(Click to Enlarge)

For a SCSI drive, configuration entails setting the device's SCSI ID and the SCSI bus termination state.

Each device on the SCSI chain must have a unique SCSI ID.  On most systems the SCSI controller is set as the highest available ID (ID 7 on non-wide systems and ID 14 on wide and ultra-wide systems).  Typically the boot drive is set as 0.  Some SCSI controllers allow you to skip IDs (for example, you can have ID 0, ID 1 and ID 3), other controllers do not permit this.

If you are installing a new SCSI drive in a system that has other SCSI devices installed (for example, a scanner or a tape backup unit), terminate only the end devices on the SCSI chain.

SCSI ID Setting
scsisetting
(Click to Enlarge)

SCSI Termination
scsibus
(Click to Enlarge)

Use all four screws to securely mount your drive.  Using less than four screws may be tempting, but it may cause the drive to vibrate excessively and does not allow the case to absorb heat from the drive, and this can shorten its life.  Do not over tighten the screws, however, as this can warp the drive's internal frame.
After physically installing the drive you will need to configure it.  First, you will need to run FDISK in order to partition it, thereby defining areas of the disk for an operating system to use as a volume.  FDISK writes a master partition boot sector on the first sector of the hard disk.  This partitioning also prepares the drive for formatting, and tells the ROM BIOS which of the partitions are bootable.  If you are unfamiliar with FDISK, we encourage you to read  Using the FDISK Utility.
Second, you will need to format your disk.  There are two format procedures that are required prior to your using a new hard disk:
  • Low-level or physical formatting (LLF)
  • High-level or logical formatting (HLF)
When you format a floppy diskette, both types of formatting are done simultaneously, but on a hard disk they are separate procedures.  The LLF is performed by the manufacturer prior to sale, and for EIDE drives this is usually never done by the end user.  The low-level format writes the tracks and sectors on the disk.
The HLF is what is done by the DOS FORMAT command.  If you are unfamiliar with the DOS FORMAT command, we encourage you to read Using DOS FORMAT.  During the high-level format the operating system writes the structures required for managing data on the disk, basically creating a table of contents.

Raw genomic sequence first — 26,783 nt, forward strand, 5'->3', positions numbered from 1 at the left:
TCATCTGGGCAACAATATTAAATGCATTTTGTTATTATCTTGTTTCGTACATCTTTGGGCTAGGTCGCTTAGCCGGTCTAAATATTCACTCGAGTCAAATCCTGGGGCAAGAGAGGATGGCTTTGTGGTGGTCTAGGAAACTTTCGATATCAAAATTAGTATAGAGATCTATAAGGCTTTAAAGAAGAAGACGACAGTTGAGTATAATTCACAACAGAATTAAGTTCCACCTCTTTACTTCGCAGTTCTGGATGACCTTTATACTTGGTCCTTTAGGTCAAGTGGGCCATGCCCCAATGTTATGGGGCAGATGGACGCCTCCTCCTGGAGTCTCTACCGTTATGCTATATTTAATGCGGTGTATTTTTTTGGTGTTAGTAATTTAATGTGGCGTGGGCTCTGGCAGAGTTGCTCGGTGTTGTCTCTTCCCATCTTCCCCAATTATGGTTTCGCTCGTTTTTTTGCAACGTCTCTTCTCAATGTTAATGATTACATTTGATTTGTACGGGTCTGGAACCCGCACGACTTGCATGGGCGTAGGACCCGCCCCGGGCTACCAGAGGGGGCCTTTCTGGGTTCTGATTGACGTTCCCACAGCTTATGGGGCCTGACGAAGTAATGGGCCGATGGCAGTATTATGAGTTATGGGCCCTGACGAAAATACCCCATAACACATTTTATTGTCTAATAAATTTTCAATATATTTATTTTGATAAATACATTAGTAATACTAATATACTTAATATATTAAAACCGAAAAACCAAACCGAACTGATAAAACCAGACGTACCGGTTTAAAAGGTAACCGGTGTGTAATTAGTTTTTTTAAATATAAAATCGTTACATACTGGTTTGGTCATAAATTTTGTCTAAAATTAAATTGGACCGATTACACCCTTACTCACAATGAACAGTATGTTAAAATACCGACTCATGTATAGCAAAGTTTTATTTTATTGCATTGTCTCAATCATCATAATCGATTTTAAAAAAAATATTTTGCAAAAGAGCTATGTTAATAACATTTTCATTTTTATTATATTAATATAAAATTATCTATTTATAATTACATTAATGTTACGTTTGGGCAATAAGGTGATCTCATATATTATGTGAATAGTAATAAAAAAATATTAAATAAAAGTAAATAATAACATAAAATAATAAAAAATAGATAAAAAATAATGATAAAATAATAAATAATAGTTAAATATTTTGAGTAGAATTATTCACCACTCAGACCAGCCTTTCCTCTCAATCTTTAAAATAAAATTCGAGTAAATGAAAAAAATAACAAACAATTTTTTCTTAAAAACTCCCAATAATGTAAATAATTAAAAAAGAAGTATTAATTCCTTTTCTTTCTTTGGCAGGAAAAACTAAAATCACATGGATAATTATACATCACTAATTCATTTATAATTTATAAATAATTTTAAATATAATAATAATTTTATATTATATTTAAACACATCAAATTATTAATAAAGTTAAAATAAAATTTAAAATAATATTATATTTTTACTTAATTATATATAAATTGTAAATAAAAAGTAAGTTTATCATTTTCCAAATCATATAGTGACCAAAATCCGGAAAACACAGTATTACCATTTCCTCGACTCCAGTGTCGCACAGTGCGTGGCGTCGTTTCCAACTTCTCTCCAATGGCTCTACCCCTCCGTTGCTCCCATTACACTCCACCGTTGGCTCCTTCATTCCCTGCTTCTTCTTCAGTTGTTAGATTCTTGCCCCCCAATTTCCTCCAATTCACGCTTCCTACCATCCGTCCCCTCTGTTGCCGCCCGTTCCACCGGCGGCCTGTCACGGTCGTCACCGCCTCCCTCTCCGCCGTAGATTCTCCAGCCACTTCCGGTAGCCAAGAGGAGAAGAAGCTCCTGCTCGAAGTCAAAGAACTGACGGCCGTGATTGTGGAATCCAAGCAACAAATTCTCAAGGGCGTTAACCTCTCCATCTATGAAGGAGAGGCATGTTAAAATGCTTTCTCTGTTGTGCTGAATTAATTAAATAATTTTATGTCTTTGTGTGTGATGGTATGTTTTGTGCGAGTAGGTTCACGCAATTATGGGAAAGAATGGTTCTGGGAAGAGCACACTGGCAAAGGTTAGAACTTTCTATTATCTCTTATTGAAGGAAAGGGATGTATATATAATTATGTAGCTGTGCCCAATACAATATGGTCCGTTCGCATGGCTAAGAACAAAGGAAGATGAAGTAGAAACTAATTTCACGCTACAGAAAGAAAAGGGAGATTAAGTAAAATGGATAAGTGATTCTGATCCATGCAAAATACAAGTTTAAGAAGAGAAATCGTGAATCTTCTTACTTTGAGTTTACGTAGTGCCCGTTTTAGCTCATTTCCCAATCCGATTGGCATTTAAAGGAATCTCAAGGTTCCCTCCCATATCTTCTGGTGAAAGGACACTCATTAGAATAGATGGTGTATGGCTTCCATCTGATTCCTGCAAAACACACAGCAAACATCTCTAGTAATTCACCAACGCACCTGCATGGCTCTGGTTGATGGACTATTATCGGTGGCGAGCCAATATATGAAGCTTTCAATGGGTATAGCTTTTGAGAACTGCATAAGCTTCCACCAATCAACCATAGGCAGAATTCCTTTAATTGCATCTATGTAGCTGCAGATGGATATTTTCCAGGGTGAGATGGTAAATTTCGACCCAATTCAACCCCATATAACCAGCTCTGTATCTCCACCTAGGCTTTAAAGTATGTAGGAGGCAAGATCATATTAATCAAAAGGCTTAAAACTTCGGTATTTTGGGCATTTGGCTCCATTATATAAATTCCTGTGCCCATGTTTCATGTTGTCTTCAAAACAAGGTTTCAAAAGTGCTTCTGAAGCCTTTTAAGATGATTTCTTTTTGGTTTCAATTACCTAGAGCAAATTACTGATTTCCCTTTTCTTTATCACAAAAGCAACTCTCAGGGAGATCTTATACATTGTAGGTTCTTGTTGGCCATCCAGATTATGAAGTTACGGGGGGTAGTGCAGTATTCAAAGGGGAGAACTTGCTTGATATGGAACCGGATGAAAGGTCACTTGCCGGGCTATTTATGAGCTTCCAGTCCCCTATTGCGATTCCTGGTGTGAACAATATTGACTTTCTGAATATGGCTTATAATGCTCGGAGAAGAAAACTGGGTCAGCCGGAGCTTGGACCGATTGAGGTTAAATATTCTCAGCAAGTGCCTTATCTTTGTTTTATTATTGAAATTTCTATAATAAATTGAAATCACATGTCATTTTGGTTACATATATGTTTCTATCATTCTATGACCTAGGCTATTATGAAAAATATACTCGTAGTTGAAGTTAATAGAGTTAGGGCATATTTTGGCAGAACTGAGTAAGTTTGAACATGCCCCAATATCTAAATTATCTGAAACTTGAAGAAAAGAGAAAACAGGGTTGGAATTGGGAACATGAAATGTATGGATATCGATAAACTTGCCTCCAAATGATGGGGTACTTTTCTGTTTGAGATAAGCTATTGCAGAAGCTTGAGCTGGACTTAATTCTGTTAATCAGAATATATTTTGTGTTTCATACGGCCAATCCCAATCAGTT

Hard Drive Problems

Your computer's hard drive holds your data, and so is an extremely important and valuable part of your computer.  Many things can go wrong with a hard drive -- some catastrophic, like total failure of the media (which can prevent your system from starting), while others are not catastrophic, but still serious, like sectors going bad (which can lead to the loss of a file or files).  For many of these problems the troubleshooting activities vary only slightly, depending on, for example, if your drive is receiving power or not.

Warning:  Anytime you do hard drive troubleshooting you take the risk of destroying any data on the drive.  It is always wise to attempt to backup any data prior to troubleshooting, if possible.  Never reformat or partition a hard drive except when all else fails, and always do regular backups of your data.
If you do not see any drive light or hear any drive activity and you see a message that the drive cannot be located:
  • Try booting from a boot diskette.  If you can, then the problem is with your hard drive.  Try switching to the C: drive.  If you can access it, you may have a boot sector problem.  You should check for a boot sector virus immediately.  If you can not access the drive, continue troubleshooting.
  • Make sure the 4-pin power connector is inserted securely into your drive.  If your drive is on a Y-connector make sure any other connections are secure.
  • Make sure the signal cable from the motherboard to the hard drive is securely seated.  Check for frayed edges or other damage to the cable.  If you have a spare, try replacing it.  If it is an EIDE cable, make sure that the red stripe that you see on one side of the cable is aligned properly with pin 1 on the disk.
  • Enter your CMOS Setup and confirm that the parameters for your hard drive (heads, cylinders, sectors per track, etc.) have been entered correctly.  In most modern systems these parameters are automatically detected, but you need to make sure that the drive is enabled in the CMOS Setup.
  • If you have a separate drive controller board (most modern systems do not unless they are SCSI systems) make sure it is seated securely in its expansion slot.
  • Try switching the non-working drive with a known, good, drive (remember you may need to change the CMOS Setup settings if you do this).  If the good drive works as you expected, then the replaced drive is bad.  If it does not work as expected, you may need to replace the disk controller or the motherboard.